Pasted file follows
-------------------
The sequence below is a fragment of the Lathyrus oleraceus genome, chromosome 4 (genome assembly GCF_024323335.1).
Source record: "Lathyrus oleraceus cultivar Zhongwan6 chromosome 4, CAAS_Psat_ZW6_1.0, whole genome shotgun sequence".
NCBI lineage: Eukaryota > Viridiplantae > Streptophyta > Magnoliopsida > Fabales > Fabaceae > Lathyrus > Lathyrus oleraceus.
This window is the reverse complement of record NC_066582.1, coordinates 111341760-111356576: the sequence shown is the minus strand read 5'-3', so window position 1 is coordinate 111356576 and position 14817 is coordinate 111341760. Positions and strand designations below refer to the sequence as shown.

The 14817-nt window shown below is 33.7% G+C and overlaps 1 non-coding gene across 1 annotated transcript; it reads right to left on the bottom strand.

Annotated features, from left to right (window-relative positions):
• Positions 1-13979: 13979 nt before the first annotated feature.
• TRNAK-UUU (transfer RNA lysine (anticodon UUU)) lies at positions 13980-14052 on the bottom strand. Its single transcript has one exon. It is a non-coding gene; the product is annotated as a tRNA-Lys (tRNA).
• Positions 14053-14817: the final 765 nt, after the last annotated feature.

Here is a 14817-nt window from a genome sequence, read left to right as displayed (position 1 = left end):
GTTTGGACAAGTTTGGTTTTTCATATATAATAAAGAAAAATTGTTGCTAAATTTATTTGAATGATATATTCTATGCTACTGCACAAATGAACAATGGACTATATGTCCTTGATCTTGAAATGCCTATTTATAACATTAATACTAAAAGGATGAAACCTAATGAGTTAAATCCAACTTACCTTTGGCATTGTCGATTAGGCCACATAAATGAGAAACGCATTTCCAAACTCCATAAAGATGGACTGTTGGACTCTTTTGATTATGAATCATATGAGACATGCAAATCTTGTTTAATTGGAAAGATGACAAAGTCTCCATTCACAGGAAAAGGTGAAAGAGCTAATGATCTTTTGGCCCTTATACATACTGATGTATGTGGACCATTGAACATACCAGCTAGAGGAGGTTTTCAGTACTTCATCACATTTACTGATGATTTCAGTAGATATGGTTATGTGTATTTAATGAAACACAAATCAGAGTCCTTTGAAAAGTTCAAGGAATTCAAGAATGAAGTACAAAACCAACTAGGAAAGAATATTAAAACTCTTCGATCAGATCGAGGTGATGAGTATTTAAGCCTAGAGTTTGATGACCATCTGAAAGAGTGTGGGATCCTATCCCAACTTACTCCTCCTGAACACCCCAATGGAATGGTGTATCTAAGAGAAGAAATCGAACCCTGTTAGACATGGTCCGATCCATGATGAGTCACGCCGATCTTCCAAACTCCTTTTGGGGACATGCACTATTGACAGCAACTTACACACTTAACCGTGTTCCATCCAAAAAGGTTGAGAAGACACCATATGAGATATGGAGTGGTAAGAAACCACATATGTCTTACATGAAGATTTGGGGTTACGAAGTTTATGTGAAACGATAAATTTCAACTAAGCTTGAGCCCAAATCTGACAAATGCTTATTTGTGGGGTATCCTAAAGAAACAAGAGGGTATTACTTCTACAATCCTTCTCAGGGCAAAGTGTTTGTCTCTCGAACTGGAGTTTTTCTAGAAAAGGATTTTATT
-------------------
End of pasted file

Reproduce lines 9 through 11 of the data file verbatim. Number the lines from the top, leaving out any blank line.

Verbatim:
• Positions 14053-14817: the final 765 nt, after the last annotated feature.

Here is a 14817-nt window from a genome sequence, read left to right as displayed (position 1 = left end):
GTTTGGACAAGTTTGGTTTTTCATATATAATAAAGAAAAATTGTTGCTAAATTTATTTGAATGATATATTCTATGCTACTGCACAAATGAACAATGGACTATATGTCCTTGATCTTGAAATGCCTATTTATAACATTAATACTAAAAGGATGAAACCTAATGAGTTAAATCCAACTTACCTTTGGCATTGTCGATTAGGCCACATAAATGAGAAACGCATTTCCAAACTCCATAAAGATGGACTGTTGGACTCTTTTGATTATGAATCATATGAGACATGCAAATCTTGTTTAATTGGAAAGATGACAAAGTCTCCATTCACAGGAAAAGGTGAAAGAGCTAATGATCTTTTGGCCCTTATACATACTGATGTATGTGGACCATTGAACATACCAGCTAGAGGAGGTTTTCAGTACTTCATCACATTTACTGATGATTTCAGTAGATATGGTTATGTGTATTTAATGAAACACAAATCAGAGTCCTTTGAAAAGTTCAAGGAATTCAAGAATGAAGTACAAAACCAACTAGGAAAGAATATTAAAACTCTTCGATCAGATCGAGGTGATGAGTATTTAAGCCTAGAGTTTGATGACCATCTGAAAGAGTGTGGGATCCTATCCCAACTTACTCCTCCTGAACACCCCAATGGAATGGTGTATCTAAGAGAAGAAATCGAACCCTGTTAGACATGGTCCGATCCATGATGAGTCACGCCGATCTTCCAAACTCCTTTTGGGGACATGCACTATTGACAGCAACTTACACACTTAACCGTGTTCCATCCAAAAAGGTTGAGAAGACACCATATGAGATATGGAGTGGTAAGAAACCACATATGTCTTACATGAAGATTTGGGGTTACGAAGTTTATGTGAAACGATAAATTTCAACTAAGCTTGAGCCCAAATCTGACAAATGCTTATTTGTGGGGTATCCTAAAGAAACAAGAGGGTATTACTTCTACAATCCTTCTCAGGGCAAAGTGTTTGTCTCTCGAACTGGAGTTTTTCTAGAAAAGGATTTTATT